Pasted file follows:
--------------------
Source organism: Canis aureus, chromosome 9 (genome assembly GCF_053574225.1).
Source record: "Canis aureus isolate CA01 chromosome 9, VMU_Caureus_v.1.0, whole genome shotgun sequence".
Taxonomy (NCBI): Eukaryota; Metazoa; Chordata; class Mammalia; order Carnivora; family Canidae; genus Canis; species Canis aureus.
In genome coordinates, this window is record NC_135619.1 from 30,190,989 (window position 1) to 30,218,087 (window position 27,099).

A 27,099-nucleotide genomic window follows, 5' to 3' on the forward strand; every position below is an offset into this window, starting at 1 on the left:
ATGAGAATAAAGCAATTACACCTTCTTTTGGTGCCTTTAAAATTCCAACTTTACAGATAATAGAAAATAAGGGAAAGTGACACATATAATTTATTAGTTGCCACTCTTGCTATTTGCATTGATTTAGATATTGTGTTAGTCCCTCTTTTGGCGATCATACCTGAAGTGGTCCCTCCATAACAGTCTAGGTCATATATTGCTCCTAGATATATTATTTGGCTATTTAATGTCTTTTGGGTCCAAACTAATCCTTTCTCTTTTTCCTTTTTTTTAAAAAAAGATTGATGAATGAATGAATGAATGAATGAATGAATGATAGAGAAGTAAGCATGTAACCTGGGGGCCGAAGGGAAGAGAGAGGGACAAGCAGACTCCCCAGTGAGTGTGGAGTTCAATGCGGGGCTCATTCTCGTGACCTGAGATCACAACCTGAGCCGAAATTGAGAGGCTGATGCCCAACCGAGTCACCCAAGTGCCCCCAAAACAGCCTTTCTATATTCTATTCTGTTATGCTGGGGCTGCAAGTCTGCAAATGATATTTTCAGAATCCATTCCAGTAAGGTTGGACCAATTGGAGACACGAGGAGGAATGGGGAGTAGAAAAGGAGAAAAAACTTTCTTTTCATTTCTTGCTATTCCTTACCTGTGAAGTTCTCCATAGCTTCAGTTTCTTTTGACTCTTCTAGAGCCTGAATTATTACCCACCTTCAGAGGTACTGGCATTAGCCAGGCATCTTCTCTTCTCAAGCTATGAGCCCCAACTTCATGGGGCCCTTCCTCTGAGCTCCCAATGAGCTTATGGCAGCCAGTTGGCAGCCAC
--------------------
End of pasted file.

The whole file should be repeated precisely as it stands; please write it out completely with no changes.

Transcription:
Source organism: Canis aureus, chromosome 9 (genome assembly GCF_053574225.1).
Source record: "Canis aureus isolate CA01 chromosome 9, VMU_Caureus_v.1.0, whole genome shotgun sequence".
Taxonomy (NCBI): Eukaryota; Metazoa; Chordata; class Mammalia; order Carnivora; family Canidae; genus Canis; species Canis aureus.
In genome coordinates, this window is record NC_135619.1 from 30,190,989 (window position 1) to 30,218,087 (window position 27,099).

A 27,099-nucleotide genomic window follows, 5' to 3' on the forward strand; every position below is an offset into this window, starting at 1 on the left:
ATGAGAATAAAGCAATTACACCTTCTTTTGGTGCCTTTAAAATTCCAACTTTACAGATAATAGAAAATAAGGGAAAGTGACACATATAATTTATTAGTTGCCACTCTTGCTATTTGCATTGATTTAGATATTGTGTTAGTCCCTCTTTTGGCGATCATACCTGAAGTGGTCCCTCCATAACAGTCTAGGTCATATATTGCTCCTAGATATATTATTTGGCTATTTAATGTCTTTTGGGTCCAAACTAATCCTTTCTCTTTTTCCTTTTTTTTAAAAAAAGATTGATGAATGAATGAATGAATGAATGAATGAATGATAGAGAAGTAAGCATGTAACCTGGGGGCCGAAGGGAAGAGAGAGGGACAAGCAGACTCCCCAGTGAGTGTGGAGTTCAATGCGGGGCTCATTCTCGTGACCTGAGATCACAACCTGAGCCGAAATTGAGAGGCTGATGCCCAACCGAGTCACCCAAGTGCCCCCAAAACAGCCTTTCTATATTCTATTCTGTTATGCTGGGGCTGCAAGTCTGCAAATGATATTTTCAGAATCCATTCCAGTAAGGTTGGACCAATTGGAGACACGAGGAGGAATGGGGAGTAGAAAAGGAGAAAAAACTTTCTTTTCATTTCTTGCTATTCCTTACCTGTGAAGTTCTCCATAGCTTCAGTTTCTTTTGACTCTTCTAGAGCCTGAATTATTACCCACCTTCAGAGGTACTGGCATTAGCCAGGCATCTTCTCTTCTCAAGCTATGAGCCCCAACTTCATGGGGCCCTTCCTCTGAGCTCCCAATGAGCTTATGGCAGCCAGTTGGCAGCCAC